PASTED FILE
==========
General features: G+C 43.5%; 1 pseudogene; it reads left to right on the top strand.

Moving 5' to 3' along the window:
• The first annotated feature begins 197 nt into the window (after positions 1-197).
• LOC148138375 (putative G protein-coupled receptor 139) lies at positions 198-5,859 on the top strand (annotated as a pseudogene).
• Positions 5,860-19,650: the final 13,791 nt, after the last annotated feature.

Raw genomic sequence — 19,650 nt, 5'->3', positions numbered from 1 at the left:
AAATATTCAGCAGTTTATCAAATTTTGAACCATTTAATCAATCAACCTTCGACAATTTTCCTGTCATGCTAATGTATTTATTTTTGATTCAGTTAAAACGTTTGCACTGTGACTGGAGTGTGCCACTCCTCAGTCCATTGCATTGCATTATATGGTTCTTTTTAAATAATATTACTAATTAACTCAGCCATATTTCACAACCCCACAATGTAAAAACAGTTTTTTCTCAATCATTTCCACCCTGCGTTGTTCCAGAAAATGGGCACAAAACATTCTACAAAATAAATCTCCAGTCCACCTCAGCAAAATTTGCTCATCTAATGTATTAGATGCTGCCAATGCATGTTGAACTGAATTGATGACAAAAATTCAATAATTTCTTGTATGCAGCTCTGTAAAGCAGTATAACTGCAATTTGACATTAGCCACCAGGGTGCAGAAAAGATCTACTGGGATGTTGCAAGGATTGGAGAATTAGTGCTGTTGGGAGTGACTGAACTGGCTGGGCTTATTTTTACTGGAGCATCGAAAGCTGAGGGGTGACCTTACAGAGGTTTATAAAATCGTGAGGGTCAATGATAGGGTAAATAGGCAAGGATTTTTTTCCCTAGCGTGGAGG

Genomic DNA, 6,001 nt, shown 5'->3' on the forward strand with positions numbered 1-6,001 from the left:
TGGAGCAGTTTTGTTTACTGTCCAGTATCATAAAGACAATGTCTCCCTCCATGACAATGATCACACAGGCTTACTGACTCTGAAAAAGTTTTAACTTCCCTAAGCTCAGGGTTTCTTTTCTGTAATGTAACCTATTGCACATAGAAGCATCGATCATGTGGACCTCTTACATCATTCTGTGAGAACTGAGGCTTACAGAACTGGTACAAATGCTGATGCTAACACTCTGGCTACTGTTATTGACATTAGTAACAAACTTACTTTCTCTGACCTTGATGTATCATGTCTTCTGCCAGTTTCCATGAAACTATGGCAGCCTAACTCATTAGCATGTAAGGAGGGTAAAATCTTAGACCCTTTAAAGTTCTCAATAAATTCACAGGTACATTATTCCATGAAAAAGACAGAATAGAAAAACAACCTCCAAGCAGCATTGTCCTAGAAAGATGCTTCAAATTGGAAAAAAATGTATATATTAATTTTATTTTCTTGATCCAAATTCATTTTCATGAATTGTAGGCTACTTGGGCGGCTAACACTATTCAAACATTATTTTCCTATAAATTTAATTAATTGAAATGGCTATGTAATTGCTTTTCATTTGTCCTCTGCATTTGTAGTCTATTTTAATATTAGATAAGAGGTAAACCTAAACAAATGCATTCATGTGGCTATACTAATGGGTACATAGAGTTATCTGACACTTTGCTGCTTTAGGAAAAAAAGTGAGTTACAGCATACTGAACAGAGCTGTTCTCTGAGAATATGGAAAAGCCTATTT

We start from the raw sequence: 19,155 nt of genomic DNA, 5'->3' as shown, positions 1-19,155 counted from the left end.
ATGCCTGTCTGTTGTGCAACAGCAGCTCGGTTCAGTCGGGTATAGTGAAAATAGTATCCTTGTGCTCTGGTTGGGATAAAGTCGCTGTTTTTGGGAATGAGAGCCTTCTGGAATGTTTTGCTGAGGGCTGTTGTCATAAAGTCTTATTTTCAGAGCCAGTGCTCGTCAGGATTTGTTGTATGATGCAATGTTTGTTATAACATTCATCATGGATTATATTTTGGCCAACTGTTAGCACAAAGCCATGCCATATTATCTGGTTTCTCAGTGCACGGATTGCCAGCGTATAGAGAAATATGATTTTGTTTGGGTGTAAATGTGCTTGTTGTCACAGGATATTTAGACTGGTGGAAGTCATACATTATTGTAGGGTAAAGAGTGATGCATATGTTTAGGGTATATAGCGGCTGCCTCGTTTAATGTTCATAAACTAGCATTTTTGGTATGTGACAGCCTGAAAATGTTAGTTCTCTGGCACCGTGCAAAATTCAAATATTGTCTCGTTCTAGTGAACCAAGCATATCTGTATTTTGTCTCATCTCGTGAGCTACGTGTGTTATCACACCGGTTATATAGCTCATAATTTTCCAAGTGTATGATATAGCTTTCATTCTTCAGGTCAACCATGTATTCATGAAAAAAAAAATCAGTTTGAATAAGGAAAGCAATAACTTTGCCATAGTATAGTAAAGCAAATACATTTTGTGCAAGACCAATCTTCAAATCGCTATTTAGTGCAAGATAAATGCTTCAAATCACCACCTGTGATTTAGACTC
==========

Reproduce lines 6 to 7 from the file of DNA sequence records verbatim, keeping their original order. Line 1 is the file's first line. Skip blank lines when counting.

Raw genomic sequence — 19,650 nt, 5'->3', positions numbered from 1 at the left:
AAATATTCAGCAGTTTATCAAATTTTGAACCATTTAATCAATCAACCTTCGACAATTTTCCTGTCATGCTAATGTATTTATTTTTGATTCAGTTAAAACGTTTGCACTGTGACTGGAGTGTGCCACTCCTCAGTCCATTGCATTGCATTATATGGTTCTTTTTAAATAATATTACTAATTAACTCAGCCATATTTCACAACCCCACAATGTAAAAACAGTTTTTTCTCAATCATTTCCACCCTGCGTTGTTCCAGAAAATGGGCACAAAACATTCTACAAAATAAATCTCCAGTCCACCTCAGCAAAATTTGCTCATCTAATGTATTAGATGCTGCCAATGCATGTTGAACTGAATTGATGACAAAAATTCAATAATTTCTTGTATGCAGCTCTGTAAAGCAGTATAACTGCAATTTGACATTAGCCACCAGGGTGCAGAAAAGATCTACTGGGATGTTGCAAGGATTGGAGAATTAGTGCTGTTGGGAGTGACTGAACTGGCTGGGCTTATTTTTACTGGAGCATCGAAAGCTGAGGGGTGACCTTACAGAGGTTTATAAAATCGTGAGGGTCAATGATAGGGTAAATAGGCAAGGATTTTTTTCCCTAGCGTGGAGG